(Reuters) – Refiner Philadelphia Energy Solutions PESC.N is laying off the majority of its unionized workforce on Tuesday and Wednesday, the union’s president said, ahead of an initial layoff deadline.
PES began dismissing a small number of union workers last Thursday, before an earlier-stated Aug. 25 termination date, as the company idles its fire-damaged refinery after filing for bankruptcy.
Union employees are expected to be paid through Aug. 25, but the company has so far not offered severance pay or continued health benefits, sources have said.
“I’m concerned about the lack of benefits, and I’m concerned that a whole culture is being wiped out at this refinery,” said Ryan O’Callaghan, head of the refinery union. “It’s a 24-7 operation and people spend most of their lives working in the refinery.”
Roughly 280 of the facility’s 640 steelworkers were dismissed on Tuesday, said O’Callaghan, who works as an operator at the plant.
O’Callaghan and a team of negotiators are currently bargaining with PES to retain a crew of union workers trained to run the plant’s wastewater system and conduct other work to safeguard the site while it is closed.
An 80-member caretaker force at the PES refinery for up to 18 months was being considered, a source familiar with the company’s plans said. However, it was not clear whether they would be union members.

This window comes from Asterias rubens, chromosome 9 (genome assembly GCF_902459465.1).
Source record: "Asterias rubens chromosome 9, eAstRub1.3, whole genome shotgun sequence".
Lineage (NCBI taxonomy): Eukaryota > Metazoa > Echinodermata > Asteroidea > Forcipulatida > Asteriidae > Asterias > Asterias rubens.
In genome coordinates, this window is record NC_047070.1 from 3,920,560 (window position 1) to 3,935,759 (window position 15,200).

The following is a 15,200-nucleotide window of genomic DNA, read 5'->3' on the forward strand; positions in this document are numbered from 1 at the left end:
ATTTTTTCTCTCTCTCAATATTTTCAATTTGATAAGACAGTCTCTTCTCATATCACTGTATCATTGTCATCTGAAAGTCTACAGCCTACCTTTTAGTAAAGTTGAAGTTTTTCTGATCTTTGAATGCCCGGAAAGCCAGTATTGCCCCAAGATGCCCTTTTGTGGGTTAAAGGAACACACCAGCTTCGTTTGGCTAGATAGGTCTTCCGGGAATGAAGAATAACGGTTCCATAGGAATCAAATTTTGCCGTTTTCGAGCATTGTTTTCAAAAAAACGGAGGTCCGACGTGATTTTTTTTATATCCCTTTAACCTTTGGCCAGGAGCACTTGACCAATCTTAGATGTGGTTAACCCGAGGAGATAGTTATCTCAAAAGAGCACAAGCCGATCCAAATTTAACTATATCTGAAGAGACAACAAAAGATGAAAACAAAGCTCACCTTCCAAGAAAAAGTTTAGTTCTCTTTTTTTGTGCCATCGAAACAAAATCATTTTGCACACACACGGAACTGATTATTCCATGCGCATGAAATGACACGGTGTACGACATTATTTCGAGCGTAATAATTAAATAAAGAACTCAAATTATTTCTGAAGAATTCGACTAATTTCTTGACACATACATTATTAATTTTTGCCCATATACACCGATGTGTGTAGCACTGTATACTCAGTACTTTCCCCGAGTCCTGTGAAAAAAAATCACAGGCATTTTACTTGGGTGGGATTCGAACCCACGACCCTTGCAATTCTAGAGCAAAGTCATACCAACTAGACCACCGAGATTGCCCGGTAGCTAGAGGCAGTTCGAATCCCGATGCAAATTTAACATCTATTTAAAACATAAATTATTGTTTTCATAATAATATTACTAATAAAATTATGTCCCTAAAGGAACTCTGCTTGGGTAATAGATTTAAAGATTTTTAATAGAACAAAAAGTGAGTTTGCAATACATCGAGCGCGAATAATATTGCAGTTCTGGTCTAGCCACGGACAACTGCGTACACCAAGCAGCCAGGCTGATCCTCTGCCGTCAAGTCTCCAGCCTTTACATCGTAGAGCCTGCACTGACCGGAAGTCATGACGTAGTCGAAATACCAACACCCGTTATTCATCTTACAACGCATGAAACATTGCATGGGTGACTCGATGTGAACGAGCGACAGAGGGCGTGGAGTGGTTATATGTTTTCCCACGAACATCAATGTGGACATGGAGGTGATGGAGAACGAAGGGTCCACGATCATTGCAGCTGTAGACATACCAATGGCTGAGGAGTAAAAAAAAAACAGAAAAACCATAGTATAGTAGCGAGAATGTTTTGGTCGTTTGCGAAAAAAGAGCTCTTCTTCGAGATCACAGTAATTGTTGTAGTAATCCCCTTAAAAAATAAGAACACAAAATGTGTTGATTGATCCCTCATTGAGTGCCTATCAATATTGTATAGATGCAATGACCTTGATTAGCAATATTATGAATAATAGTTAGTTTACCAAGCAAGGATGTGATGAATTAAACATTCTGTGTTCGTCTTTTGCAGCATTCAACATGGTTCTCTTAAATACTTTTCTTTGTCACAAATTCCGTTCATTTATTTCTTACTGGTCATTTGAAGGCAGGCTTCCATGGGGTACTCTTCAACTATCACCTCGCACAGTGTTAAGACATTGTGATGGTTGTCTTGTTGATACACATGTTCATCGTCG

“The refining complex has completed the idling of a majority of the equipment. We are releasing employees this week in accordance with previous announcements,” the company said in a statement.
“PES will maintain a caretaker staff at the facility to complete a number of ongoing projects and ensure the safe and environmentally compliant operations at the refinery site.”
The company has said it hopes to sell the plant to a buyer that would restart it, but it has not said whether it is in talks with any prospective buyers.
PES entered Chapter 11 bankruptcy on July 21, a month after a fire at the 335,000-barrel-per-day plant destroyed an alkylation unit used in the production of gasoline. The company had emerged from a previous bankruptcy last year.
PES initially said it would dismiss union and non-union employees by mid-July following the fire, but it later extended the employment of the plant’s union workers.
The refinery’s last crude unit was shut late last month.
Reporting by Laila Kearney in New York, Additional reporting by Erwin Seba in Houston, Editing by Rosalba O’Brien and Cynthia Osterman